Wednesday at least 20 people were killed and more than 100 were wounded in twin bomb attacks y in Iraq's Anbar province, police said, Reuters reports.
It was also reported, twin attacks in the western Iraqi city of Ramadi on Wednesday killed 23 people and wounded 30, including the governor of Anbar province, the city's main hospital said.
The first attack struck near a security checkpoint at a road junction leading to the governorate offices in the centre of the Anbar provincial capital at around 9:30 am (0630 GMT).
A separate bombing 30 minutes later at the entrance to the governorate building some 200 metres (yards) away hit the convoy of governor Qassim Mohammed Abid as it was leaving, wounding him.
"The latest toll is 23 dead and 30 wounded," said a doctor at Ramadi General Hospital, speaking on condition of anonymity.
"The governor is wounded. American forces came and took him for more treatment."
The US military did not immediately confirm that its troops took Abid to a US-run hospital, AFP reports.
In the meantime, state television briefly reported that the governor had been killed in the blast, but those reports were quickly denied by Hikmet Khalaf, his deputy.
The AFP news agency quoted a doctor at Ramadi General Hospital as saying: "The governor is wounded. American forces came and took him for more treatment."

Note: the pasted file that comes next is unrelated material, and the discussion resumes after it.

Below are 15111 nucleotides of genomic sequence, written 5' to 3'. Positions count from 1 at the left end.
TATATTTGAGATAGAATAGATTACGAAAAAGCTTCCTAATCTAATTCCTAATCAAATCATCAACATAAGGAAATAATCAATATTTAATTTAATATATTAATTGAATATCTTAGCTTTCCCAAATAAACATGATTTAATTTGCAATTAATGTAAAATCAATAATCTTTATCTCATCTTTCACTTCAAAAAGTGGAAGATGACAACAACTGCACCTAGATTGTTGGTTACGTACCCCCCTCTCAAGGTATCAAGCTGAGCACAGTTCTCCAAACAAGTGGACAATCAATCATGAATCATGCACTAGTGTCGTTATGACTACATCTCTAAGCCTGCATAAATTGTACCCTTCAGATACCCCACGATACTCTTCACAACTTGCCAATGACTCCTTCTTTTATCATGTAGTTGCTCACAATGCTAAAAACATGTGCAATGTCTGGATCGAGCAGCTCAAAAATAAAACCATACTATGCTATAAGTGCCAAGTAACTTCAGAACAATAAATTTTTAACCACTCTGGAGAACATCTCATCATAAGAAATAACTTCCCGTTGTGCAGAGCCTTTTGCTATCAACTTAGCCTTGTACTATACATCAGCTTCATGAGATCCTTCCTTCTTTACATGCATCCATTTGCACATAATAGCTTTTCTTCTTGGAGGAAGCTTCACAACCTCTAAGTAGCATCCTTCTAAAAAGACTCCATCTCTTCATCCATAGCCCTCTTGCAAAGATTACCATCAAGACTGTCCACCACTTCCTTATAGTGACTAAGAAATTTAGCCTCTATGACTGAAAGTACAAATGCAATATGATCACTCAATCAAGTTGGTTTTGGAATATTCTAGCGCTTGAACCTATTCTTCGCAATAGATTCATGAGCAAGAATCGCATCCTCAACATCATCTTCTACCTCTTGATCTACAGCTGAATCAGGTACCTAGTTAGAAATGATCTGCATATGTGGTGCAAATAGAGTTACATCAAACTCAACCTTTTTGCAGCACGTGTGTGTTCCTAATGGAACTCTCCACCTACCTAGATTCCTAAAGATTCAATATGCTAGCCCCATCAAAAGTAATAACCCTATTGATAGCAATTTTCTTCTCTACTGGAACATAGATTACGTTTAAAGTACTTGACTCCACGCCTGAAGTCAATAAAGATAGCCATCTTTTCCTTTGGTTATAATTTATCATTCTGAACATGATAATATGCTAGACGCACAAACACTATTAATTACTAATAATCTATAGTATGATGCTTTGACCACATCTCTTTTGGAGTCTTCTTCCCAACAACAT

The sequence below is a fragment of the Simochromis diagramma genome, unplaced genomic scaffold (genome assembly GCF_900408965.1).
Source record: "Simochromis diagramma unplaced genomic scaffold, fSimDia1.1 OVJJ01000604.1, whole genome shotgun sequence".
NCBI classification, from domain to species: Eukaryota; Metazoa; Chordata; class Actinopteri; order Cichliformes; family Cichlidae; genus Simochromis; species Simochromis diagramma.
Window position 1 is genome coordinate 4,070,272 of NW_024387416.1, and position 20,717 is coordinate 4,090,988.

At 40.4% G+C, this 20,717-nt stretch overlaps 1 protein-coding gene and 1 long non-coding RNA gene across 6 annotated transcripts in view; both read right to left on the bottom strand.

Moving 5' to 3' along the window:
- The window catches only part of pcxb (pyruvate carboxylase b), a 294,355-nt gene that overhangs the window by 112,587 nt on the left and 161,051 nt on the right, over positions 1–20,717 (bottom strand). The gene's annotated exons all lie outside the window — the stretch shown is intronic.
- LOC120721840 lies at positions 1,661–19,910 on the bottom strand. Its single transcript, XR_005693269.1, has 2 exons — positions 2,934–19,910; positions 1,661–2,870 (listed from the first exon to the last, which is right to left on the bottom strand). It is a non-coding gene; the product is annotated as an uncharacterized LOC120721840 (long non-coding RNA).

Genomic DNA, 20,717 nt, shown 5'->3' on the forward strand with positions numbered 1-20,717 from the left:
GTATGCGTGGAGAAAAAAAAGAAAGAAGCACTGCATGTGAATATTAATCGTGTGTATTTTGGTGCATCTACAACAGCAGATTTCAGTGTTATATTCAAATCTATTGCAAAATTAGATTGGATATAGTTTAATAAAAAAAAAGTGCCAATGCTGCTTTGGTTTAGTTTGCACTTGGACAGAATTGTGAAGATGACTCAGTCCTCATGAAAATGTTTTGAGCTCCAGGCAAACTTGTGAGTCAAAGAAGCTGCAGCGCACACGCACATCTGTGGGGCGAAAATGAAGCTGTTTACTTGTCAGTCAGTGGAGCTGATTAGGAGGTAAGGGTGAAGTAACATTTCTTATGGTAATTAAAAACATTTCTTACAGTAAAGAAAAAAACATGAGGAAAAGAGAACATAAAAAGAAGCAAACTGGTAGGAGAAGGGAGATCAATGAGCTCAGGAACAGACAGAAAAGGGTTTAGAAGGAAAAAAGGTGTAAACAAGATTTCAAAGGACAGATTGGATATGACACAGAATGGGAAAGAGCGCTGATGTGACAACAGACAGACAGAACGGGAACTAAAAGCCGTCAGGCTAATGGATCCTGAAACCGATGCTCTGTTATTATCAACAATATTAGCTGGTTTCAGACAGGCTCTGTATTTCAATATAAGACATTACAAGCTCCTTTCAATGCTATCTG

The US military did not immediately confirm that its troops took Abid to a US-run hospital.
Ahmed Rushdi, an independent journalist in Baghdad, told Al Jazeera: "There is now a curfew inside Anbar - [the roads] are only for police cars and ambulances. All the members of the council and the governorate have mild injures."
Anbar province was the heart of Iraq's Sunni uprising following the US-led invasion of Iraqi in 2003 but it became relatively secure after local tribal fighters accepted US-backing in 2006.
But a spate of recent attacks has raised fears that violence will increase ahead of Iraq's general elections in March 2010, Aljazeera.net reports.
The majority of experts in the field of armaments admit that made-in-Russia weapons can be referred to as best weapons in the world. To substantiate this point, suffice it to recall that many countries make their own ripoffs of world-famous Russian weapons.